I had intended to make a post on radical theology a few months ago. In fact, I thought that I had written it, but for the life of me, I can’t find the darn thing, so I’m assuming that it was just a brainchild that was never born. Either way, now looks like a good time to talk about a particular branch of theology that I’ve chosen as a dialogue partner this year, and why in the name of the dead God I would do such a thing.*
Somewhere in the vicinity of 1882, this man with the most amazing mustache ever made the following statement (quoting Hegel):
God is dead. God remains dead. And we have killed him. Yet his shadow still looms. How shall we comfort ourselves, the murderers of all murderers? What was holiest and mightiest of all that the world has yet owned has bled to death under our knives: who will wipe this blood off us? What water is there for us to clean ourselves? What festivals of atonement, what sacred games shall we have to invent? Is not the greatness of this deed too great for us? Must we ourselves not become gods simply to appear worthy of it?
– Friedrich Nietzsche, The Gay Science
This is a pretty bold statement, one that gets quoted without the best understanding of what it actually means. I mean, can we really kill God?
OK, maybe it’s understood better than I give the average droog credit for. What our old pal Nietzsche is saying that we’ve effectively moved on beyond the need of for God. This wasn’t as uncommon as many people believe for Nietzsche’s time; the Enlightenment brought a lot of confidence in man’s capacity for thought and invention, and some were beginning to wonder if God was actually real in the first place. It was right around this time that we started to see psychology emerge as well; brilliant minds began to see God as something in the mind (or an invention thereof), so it’s not quite as radical as you might think for Nietzsche’s time.
The radical part, in my mind, is some theologians, as in people who study God and say some pretty awesome things about him, decided that a new theology was in order…based on the principle that God had died…and stayed dead.
Here’s what’s really aggravating thing, though…
…wait, hold up…
“Pat, you haven’t explained it yet!”
Yeah, yeah. I know. That’s the problem.
Radical theology has a lot of meanings to a lot of different scholars. An attempt to summarize radical theology (like, say, in a blog post) is like trying to nail Jell-O to the wall, and the more you read, the less you often know. There are, however, a few things we can point to that can define a theology as “radical” in this sense:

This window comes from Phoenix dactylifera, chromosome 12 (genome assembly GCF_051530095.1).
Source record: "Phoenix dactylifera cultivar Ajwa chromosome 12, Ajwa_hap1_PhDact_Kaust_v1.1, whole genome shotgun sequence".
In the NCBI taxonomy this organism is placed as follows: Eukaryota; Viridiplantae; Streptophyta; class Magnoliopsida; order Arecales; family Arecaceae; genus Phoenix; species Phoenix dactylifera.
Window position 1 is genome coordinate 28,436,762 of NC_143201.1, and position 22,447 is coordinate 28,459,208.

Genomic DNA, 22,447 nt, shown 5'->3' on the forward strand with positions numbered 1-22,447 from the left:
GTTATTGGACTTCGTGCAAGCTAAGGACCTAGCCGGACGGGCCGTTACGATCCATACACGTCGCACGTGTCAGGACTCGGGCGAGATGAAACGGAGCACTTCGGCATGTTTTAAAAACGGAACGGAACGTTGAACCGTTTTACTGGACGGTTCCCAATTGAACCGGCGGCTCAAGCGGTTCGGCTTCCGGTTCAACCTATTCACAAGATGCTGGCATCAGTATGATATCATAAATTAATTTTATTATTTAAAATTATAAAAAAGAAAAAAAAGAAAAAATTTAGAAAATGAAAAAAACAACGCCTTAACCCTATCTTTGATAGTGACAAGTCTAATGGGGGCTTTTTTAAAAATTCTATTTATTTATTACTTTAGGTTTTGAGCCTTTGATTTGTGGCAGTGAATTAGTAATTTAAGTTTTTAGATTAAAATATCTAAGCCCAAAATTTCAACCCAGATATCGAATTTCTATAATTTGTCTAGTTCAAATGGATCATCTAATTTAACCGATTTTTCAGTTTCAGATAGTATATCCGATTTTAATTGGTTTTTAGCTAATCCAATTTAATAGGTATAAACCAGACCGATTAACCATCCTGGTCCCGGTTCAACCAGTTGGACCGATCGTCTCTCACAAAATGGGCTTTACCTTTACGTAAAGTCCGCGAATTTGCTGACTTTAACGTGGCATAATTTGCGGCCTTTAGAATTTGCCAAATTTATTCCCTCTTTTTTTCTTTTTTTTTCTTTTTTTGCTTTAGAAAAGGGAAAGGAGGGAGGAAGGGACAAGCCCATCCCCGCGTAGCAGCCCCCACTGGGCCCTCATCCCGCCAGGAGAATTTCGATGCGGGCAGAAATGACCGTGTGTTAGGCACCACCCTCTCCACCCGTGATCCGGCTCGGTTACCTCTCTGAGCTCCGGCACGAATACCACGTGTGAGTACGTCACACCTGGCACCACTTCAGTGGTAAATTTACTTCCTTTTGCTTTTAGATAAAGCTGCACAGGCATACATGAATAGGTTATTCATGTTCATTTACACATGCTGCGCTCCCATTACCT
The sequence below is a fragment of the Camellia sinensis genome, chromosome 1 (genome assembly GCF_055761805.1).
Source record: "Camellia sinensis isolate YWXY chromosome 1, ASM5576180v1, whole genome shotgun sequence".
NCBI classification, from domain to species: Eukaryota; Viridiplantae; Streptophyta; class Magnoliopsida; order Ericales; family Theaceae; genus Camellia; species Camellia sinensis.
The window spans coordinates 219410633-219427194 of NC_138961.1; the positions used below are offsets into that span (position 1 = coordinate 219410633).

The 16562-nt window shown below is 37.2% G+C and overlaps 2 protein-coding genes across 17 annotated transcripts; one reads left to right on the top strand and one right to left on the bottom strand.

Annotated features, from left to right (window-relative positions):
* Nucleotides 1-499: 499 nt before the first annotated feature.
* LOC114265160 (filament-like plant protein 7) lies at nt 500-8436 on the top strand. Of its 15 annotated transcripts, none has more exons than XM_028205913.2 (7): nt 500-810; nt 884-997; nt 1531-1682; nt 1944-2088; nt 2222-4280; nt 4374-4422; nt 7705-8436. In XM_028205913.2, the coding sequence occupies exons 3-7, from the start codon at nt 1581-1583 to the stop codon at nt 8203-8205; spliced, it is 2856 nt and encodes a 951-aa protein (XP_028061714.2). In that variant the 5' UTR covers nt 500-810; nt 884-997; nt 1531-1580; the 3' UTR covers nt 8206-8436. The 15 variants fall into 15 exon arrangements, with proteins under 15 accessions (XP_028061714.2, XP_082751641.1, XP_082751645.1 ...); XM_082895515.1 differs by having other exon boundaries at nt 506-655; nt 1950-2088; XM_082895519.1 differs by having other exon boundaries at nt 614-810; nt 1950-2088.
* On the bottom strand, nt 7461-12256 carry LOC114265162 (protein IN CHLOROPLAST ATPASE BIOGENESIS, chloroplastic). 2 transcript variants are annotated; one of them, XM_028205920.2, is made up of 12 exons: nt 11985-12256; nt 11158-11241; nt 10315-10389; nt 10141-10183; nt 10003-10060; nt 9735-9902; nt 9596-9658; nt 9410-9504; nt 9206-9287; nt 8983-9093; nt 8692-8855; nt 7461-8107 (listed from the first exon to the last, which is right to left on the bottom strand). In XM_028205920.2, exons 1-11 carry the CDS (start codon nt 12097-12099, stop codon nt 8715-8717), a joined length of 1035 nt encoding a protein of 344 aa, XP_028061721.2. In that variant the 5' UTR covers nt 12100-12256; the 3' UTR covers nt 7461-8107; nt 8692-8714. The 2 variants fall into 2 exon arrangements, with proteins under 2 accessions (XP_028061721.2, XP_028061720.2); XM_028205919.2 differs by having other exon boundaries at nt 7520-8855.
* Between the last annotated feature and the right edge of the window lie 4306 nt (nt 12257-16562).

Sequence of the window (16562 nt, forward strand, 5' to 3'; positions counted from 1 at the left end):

- There is no God, at least not in the orthodox, metaphysical sense. This idea of God either never existed to begin with, or died at a specific point in history. Modern society has moved on from the need for a transcendent God.
- The concept of God functions still in the world for a number of different reasons, but it can be easily demonstrated with just a little deconstruction the underlying motives behind peoples’ theologies and demonstrate that the “God” they claim to worship is, in fact, an idol.
- Meaning and purpose still do exist, however, in the event invoked in the name of God (this is really big in John Caputo’s work, The Weakness of God.) Jesus also still exists as the greatest example of how one should live.
Even those three points are hard to really run with as epitomes of radical theology, because no two radical theologians seem to be alike in any way. I first encountered radical theology through the writings of Peter Rollins (and some people even question how much of a radical theologian he is), then through Caputo, and I’m now diving in with Thomas Altizer and William Hamilton’s Radical Theology and the Death of God, and I can tell you, each one of these writers is markedly different from the last. I’m diggin’ on Hamilton more than Altizer for his writing style, but Altizer’s ideas about a literal death of God fascinate me, and neither of them seem to really get down with Jacques Derrida (who was just becoming active around the time that they were), something that most radical folks are guilty of today (not that it’s a bad thing, just…tired).
Anyway, if that little summary only served to confuse you, don’t worry; I’m confused too. The Wiki articles on the subject are short, but helpful, and Rollin’s works are pretty approachable if you find them. These guys have a good set of notes on the subject too. There’ll be more to come on this subject in the coming days!
*That’s a joke about radical theology. You’ll understand it by the end of this post.